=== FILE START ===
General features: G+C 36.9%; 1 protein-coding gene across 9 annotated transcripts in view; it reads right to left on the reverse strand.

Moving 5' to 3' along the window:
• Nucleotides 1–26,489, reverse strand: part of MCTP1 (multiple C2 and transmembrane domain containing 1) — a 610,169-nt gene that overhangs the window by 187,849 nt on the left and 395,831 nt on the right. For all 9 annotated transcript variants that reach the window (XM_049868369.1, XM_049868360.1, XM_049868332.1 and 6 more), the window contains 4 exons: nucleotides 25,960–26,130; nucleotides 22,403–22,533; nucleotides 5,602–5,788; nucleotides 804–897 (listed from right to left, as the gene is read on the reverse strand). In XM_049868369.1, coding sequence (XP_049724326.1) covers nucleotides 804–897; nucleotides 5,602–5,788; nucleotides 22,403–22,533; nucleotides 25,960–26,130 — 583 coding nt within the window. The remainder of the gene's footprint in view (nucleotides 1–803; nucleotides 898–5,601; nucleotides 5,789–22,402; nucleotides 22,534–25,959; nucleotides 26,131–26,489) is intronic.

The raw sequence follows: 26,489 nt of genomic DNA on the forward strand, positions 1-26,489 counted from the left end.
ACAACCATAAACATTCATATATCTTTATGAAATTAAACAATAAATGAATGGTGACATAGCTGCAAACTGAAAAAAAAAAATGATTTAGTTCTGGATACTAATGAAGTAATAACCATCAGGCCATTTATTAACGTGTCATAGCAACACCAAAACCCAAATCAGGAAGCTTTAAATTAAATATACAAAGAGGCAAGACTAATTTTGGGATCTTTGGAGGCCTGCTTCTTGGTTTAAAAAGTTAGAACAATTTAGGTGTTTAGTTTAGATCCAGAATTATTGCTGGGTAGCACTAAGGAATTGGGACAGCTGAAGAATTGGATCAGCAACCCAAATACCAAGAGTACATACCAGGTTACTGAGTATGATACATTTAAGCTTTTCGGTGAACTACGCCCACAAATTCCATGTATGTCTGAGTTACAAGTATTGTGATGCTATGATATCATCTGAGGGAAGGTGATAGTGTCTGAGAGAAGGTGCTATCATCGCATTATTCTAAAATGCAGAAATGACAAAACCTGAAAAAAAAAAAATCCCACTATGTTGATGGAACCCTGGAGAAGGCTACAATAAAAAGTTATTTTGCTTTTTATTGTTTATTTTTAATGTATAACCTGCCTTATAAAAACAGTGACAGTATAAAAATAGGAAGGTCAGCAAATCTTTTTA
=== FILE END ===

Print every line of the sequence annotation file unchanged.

General features: G+C 36.9%; 1 protein-coding gene across 9 annotated transcripts in view; it reads right to left on the reverse strand.

Moving 5' to 3' along the window:
• Nucleotides 1–26,489, reverse strand: part of MCTP1 (multiple C2 and transmembrane domain containing 1) — a 610,169-nt gene that overhangs the window by 187,849 nt on the left and 395,831 nt on the right. For all 9 annotated transcript variants that reach the window (XM_049868369.1, XM_049868360.1, XM_049868332.1 and 6 more), the window contains 4 exons: nucleotides 25,960–26,130; nucleotides 22,403–22,533; nucleotides 5,602–5,788; nucleotides 804–897 (listed from right to left, as the gene is read on the reverse strand). In XM_049868369.1, coding sequence (XP_049724326.1) covers nucleotides 804–897; nucleotides 5,602–5,788; nucleotides 22,403–22,533; nucleotides 25,960–26,130 — 583 coding nt within the window. The remainder of the gene's footprint in view (nucleotides 1–803; nucleotides 898–5,601; nucleotides 5,789–22,402; nucleotides 22,534–25,959; nucleotides 26,131–26,489) is intronic.

The raw sequence follows: 26,489 nt of genomic DNA on the forward strand, positions 1-26,489 counted from the left end.
ACAACCATAAACATTCATATATCTTTATGAAATTAAACAATAAATGAATGGTGACATAGCTGCAAACTGAAAAAAAAAAATGATTTAGTTCTGGATACTAATGAAGTAATAACCATCAGGCCATTTATTAACGTGTCATAGCAACACCAAAACCCAAATCAGGAAGCTTTAAATTAAATATACAAAGAGGCAAGACTAATTTTGGGATCTTTGGAGGCCTGCTTCTTGGTTTAAAAAGTTAGAACAATTTAGGTGTTTAGTTTAGATCCAGAATTATTGCTGGGTAGCACTAAGGAATTGGGACAGCTGAAGAATTGGATCAGCAACCCAAATACCAAGAGTACATACCAGGTTACTGAGTATGATACATTTAAGCTTTTCGGTGAACTACGCCCACAAATTCCATGTATGTCTGAGTTACAAGTATTGTGATGCTATGATATCATCTGAGGGAAGGTGATAGTGTCTGAGAGAAGGTGCTATCATCGCATTATTCTAAAATGCAGAAATGACAAAACCTGAAAAAAAAAAAATCCCACTATGTTGATGGAACCCTGGAGAAGGCTACAATAAAAAGTTATTTTGCTTTTTATTGTTTATTTTTAATGTATAACCTGCCTTATAAAAACAGTGACAGTATAAAAATAGGAAGGTCAGCAAATCTTTTTA